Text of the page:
Today is the day we put aside to honor those who serve, and have served, in our armed forces—those who have put their lives on the line to protect us and ours. While I have never served in those armed forces, quite a number of my relatives have done so.
During the Second World War, my father’s three brothers served in the US Army: Andrew, William and Charles AuBuchon. All three survived. My father wanted to enlist but the military would not take him. His first wife had died prior to Pearl Harbor and he was raising a young daughter (my half-sister Joyce) alone. He never talked about it; the story comes from others in the family.
My mother, Gladys, served in the Navy and was stationed at Coeur d’Alene, Idaho. Although she never met him, a gentleman I later taught with was also stationed there while my mother was there.
One of my mother’s cousins, Clayton Roberts, perished in the Pacific as his submarine was sunk by the Japanese.
My wife’s father, FFH Charlton, served in the RAF. He was, of course, British, but flew an American B-24 Liberator.
My brother and I were in high school and college during the Viet Nam War. I still remember reporting to the Selective Service Office when I turned 18, and I still remember my eight-digit draft number. I went directly from high school graduation to college and had a 2-S – Student Deferment. At about this time they introduced lottery numbers and the one I drew (my birthday number, that is) was 342. They weren’t drafting people with numbers higher than the 100s so I dropped my deferment and was later placed in a 1-H holding category—no more worries about being drafted for me.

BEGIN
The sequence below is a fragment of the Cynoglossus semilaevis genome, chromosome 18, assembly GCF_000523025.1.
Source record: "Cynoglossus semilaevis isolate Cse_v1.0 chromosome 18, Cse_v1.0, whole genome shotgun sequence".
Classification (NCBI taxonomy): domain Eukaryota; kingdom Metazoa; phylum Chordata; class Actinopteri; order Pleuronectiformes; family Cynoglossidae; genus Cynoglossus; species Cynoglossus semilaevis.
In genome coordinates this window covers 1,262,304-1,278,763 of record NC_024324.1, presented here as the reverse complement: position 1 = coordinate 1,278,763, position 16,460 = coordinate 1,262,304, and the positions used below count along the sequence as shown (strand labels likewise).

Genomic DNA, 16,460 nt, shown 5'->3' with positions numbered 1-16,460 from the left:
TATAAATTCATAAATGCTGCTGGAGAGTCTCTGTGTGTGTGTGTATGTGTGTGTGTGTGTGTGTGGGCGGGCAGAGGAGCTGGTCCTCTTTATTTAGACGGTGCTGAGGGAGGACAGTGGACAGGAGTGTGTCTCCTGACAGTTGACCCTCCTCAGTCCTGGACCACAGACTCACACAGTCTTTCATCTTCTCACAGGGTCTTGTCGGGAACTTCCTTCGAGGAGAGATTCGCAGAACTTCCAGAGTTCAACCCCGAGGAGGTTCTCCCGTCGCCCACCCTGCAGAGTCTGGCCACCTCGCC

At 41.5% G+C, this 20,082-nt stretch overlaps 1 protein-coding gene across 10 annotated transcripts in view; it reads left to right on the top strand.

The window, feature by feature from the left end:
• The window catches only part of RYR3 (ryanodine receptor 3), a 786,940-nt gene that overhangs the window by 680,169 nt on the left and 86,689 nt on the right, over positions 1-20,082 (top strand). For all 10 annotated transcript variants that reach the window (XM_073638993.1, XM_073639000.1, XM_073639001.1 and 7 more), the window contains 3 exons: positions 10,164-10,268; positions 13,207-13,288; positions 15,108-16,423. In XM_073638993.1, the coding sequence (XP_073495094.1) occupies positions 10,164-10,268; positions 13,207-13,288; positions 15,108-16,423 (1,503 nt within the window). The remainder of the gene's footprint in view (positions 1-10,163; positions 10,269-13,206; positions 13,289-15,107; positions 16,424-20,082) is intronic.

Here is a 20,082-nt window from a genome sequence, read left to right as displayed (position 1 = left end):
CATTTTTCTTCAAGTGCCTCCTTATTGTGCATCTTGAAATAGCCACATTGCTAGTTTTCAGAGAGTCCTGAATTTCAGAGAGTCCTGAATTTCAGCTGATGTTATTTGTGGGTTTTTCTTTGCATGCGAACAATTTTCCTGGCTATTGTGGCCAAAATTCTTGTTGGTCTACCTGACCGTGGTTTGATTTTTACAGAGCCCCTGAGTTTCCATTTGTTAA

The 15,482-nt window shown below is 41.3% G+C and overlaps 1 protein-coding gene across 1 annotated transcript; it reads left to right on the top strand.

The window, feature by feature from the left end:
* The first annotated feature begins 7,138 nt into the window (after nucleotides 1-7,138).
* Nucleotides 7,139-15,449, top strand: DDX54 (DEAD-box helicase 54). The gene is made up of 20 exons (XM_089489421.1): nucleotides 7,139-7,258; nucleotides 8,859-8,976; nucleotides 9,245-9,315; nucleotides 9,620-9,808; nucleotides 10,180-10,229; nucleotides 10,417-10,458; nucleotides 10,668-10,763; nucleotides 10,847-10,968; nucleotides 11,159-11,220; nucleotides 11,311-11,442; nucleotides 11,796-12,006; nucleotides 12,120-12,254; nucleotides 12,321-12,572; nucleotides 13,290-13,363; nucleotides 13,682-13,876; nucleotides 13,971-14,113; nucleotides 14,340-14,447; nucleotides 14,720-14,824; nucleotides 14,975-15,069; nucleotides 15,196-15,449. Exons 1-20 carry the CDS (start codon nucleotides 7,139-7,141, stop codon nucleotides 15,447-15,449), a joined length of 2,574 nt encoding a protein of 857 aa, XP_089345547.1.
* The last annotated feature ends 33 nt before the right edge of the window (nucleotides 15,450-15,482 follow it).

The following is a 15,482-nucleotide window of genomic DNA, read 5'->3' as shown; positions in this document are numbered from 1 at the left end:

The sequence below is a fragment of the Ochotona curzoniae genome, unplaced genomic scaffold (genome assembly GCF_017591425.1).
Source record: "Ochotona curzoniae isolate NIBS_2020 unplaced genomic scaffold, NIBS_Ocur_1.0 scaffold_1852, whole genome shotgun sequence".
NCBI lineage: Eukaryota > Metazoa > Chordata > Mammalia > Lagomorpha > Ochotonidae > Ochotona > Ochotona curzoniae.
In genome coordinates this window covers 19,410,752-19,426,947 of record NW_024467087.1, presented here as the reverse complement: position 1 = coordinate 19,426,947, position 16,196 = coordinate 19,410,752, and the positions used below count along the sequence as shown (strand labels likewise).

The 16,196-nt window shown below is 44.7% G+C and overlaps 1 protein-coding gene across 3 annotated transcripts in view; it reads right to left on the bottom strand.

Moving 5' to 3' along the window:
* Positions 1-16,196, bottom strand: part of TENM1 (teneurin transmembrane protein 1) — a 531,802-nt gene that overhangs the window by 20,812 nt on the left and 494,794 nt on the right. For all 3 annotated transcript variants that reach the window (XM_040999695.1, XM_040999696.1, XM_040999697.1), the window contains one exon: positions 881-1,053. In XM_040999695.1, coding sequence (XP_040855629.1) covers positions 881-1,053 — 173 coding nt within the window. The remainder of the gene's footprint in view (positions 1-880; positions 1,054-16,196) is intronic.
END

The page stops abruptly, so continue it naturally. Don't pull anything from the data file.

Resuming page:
My best friend in college wasn’t so lucky. His number was low, and he decided to enlist in the army. He ended up being stationed at Fort Hunter Liggett, Jolon, California.
My little brother, John, had an even higher lottery number than mine—347. He, however, decided to enlist in the Air Force following a year in college. Part of the time he was stationed at Vandenberg Air Force Base, Lompoc, California. He spent time in Viet Nam and was evacuated from Tan Son Nhut Air Base by helicopter at the end of April, 1975. Although he was not an official causality of that war, he did pick up the habit of smoking while in Viet Nam and died of lung cancer in 1991, leaving behind a widow and two young children.
Uncle Charlie, Uncle Billy, Uncle Andy, Cousin Clayton, Ferrier, Preach, Bill, John, Mom and all of the rest of you who have served—Thank You